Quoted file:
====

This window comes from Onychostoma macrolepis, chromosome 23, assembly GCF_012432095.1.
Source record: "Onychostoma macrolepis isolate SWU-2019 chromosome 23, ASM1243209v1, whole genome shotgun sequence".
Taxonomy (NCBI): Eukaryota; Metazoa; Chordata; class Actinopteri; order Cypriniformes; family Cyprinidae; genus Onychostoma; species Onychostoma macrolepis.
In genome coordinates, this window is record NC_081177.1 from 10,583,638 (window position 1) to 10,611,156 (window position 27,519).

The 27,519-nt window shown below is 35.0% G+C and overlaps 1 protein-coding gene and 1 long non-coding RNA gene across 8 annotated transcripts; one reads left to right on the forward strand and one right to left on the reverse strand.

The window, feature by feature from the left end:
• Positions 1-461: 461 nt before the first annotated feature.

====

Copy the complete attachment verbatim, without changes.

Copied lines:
This window comes from Onychostoma macrolepis, chromosome 23, assembly GCF_012432095.1.
Source record: "Onychostoma macrolepis isolate SWU-2019 chromosome 23, ASM1243209v1, whole genome shotgun sequence".
Taxonomy (NCBI): Eukaryota; Metazoa; Chordata; class Actinopteri; order Cypriniformes; family Cyprinidae; genus Onychostoma; species Onychostoma macrolepis.
In genome coordinates, this window is record NC_081177.1 from 10,583,638 (window position 1) to 10,611,156 (window position 27,519).

The 27,519-nt window shown below is 35.0% G+C and overlaps 1 protein-coding gene and 1 long non-coding RNA gene across 8 annotated transcripts; one reads left to right on the forward strand and one right to left on the reverse strand.

The window, feature by feature from the left end:
• Positions 1-461: 461 nt before the first annotated feature.